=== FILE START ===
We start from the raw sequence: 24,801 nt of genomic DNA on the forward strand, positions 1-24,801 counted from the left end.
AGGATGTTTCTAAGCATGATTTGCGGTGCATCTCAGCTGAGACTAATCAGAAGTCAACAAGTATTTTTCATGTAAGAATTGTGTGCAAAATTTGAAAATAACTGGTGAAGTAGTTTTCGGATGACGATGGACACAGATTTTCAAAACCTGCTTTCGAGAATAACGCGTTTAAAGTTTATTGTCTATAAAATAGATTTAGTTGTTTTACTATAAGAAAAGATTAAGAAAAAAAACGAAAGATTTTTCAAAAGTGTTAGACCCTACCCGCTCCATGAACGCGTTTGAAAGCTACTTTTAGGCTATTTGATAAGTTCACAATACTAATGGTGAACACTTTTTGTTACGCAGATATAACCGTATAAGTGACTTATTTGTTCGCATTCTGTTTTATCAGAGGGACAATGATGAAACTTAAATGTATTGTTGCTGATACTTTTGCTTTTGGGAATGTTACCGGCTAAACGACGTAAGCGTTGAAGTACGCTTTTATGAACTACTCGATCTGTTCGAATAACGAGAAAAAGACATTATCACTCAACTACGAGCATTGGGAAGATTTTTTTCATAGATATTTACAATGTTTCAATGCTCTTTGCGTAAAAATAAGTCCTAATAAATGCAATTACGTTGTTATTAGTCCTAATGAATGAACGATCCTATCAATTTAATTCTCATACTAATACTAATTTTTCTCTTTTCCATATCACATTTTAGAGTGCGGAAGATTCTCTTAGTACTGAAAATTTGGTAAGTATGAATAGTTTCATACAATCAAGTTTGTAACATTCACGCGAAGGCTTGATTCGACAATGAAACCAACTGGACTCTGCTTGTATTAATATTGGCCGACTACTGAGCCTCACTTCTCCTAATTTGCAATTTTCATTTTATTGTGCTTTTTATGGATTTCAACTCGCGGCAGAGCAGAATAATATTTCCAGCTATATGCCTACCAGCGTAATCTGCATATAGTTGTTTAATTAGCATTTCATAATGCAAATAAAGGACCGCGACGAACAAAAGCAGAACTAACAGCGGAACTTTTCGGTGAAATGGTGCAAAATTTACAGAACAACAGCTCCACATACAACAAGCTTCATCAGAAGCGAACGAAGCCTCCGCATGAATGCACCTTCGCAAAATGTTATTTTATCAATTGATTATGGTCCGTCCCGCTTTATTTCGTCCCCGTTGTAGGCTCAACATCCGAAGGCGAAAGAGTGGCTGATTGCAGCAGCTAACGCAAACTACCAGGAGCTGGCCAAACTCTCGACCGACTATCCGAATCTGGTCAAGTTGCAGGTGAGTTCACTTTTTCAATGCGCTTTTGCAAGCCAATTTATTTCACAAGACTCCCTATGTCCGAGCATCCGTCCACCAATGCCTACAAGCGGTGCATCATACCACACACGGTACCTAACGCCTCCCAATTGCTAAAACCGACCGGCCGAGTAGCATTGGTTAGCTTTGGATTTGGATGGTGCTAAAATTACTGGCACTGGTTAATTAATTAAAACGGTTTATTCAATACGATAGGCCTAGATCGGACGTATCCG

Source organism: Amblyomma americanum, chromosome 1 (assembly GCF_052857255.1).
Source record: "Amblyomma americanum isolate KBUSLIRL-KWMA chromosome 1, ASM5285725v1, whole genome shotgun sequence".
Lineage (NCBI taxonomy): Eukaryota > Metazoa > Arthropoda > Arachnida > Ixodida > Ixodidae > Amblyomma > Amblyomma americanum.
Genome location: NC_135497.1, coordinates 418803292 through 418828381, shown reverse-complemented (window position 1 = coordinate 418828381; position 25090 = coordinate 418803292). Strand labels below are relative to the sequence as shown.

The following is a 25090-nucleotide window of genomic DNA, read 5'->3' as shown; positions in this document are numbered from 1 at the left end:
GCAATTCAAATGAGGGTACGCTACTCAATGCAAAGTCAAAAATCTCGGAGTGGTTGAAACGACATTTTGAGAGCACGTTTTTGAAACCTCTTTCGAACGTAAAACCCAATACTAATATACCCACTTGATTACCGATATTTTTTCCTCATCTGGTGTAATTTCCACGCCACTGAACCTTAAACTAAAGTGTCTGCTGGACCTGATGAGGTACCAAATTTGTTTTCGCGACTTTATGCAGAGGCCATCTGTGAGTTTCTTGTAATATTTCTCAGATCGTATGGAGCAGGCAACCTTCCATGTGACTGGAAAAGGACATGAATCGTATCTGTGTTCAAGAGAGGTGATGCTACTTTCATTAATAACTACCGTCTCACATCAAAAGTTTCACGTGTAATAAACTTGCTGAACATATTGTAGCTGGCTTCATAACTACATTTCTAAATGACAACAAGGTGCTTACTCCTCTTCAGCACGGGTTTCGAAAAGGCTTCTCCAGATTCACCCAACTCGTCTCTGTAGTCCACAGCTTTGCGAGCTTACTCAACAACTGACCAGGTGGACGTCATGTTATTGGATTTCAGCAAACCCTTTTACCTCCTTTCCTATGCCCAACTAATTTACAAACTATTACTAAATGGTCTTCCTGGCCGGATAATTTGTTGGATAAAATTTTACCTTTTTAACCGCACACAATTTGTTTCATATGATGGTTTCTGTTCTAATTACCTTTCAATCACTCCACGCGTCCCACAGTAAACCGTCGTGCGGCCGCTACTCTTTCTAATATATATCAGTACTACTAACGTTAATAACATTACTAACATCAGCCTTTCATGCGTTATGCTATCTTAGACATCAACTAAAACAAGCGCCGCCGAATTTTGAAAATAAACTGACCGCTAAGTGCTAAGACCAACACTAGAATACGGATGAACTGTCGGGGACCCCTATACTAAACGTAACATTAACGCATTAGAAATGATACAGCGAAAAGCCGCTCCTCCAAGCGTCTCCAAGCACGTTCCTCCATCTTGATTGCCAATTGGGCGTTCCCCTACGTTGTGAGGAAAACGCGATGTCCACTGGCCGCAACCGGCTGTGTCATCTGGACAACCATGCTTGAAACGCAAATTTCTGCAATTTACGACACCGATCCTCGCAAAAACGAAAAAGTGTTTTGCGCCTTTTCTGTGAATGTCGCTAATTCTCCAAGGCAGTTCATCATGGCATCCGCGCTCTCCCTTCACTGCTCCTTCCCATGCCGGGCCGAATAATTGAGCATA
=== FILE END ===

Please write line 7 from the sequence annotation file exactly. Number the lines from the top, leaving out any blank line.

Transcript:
The following is a 25090-nucleotide window of genomic DNA, read 5'->3' as shown; positions in this document are numbered from 1 at the left end: